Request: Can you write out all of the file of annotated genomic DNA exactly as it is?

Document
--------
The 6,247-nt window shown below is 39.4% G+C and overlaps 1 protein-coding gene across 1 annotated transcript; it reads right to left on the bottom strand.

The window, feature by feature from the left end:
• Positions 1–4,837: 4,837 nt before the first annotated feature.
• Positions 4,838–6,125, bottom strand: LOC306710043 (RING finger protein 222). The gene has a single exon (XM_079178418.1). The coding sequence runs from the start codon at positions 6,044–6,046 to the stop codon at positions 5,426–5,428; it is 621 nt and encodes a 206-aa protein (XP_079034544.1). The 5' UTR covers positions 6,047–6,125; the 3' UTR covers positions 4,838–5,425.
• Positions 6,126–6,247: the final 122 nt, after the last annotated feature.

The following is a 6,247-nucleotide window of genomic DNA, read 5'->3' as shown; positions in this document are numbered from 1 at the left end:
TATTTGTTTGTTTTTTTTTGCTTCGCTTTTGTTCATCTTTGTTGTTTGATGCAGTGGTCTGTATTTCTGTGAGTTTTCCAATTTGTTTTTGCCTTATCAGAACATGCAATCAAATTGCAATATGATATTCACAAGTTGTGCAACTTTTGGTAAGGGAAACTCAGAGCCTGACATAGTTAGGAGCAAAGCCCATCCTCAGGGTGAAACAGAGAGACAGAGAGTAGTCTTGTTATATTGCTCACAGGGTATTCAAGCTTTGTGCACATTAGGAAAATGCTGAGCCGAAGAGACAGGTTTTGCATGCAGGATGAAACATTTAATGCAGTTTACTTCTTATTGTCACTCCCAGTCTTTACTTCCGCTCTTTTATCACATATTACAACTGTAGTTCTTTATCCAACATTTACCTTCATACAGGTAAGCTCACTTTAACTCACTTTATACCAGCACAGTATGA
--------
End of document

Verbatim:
The 6,247-nt window shown below is 39.4% G+C and overlaps 1 protein-coding gene across 1 annotated transcript; it reads right to left on the bottom strand.

The window, feature by feature from the left end:
• Positions 1–4,837: 4,837 nt before the first annotated feature.
• Positions 4,838–6,125, bottom strand: LOC306710043 (RING finger protein 222). The gene has a single exon (XM_079178418.1). The coding sequence runs from the start codon at positions 6,044–6,046 to the stop codon at positions 5,426–5,428; it is 621 nt and encodes a 206-aa protein (XP_079034544.1). The 5' UTR covers positions 6,047–6,125; the 3' UTR covers positions 4,838–5,425.
• Positions 6,126–6,247: the final 122 nt, after the last annotated feature.

The following is a 6,247-nucleotide window of genomic DNA, read 5'->3' as shown; positions in this document are numbered from 1 at the left end:
TATTTGTTTGTTTTTTTTTGCTTCGCTTTTGTTCATCTTTGTTGTTTGATGCAGTGGTCTGTATTTCTGTGAGTTTTCCAATTTGTTTTTGCCTTATCAGAACATGCAATCAAATTGCAATATGATATTCACAAGTTGTGCAACTTTTGGTAAGGGAAACTCAGAGCCTGACATAGTTAGGAGCAAAGCCCATCCTCAGGGTGAAACAGAGAGACAGAGAGTAGTCTTGTTATATTGCTCACAGGGTATTCAAGCTTTGTGCACATTAGGAAAATGCTGAGCCGAAGAGACAGGTTTTGCATGCAGGATGAAACATTTAATGCAGTTTACTTCTTATTGTCACTCCCAGTCTTTACTTCCGCTCTTTTATCACATATTACAACTGTAGTTCTTTATCCAACATTTACCTTCATACAGGTAAGCTCACTTTAACTCACTTTATACCAGCACAGTATGA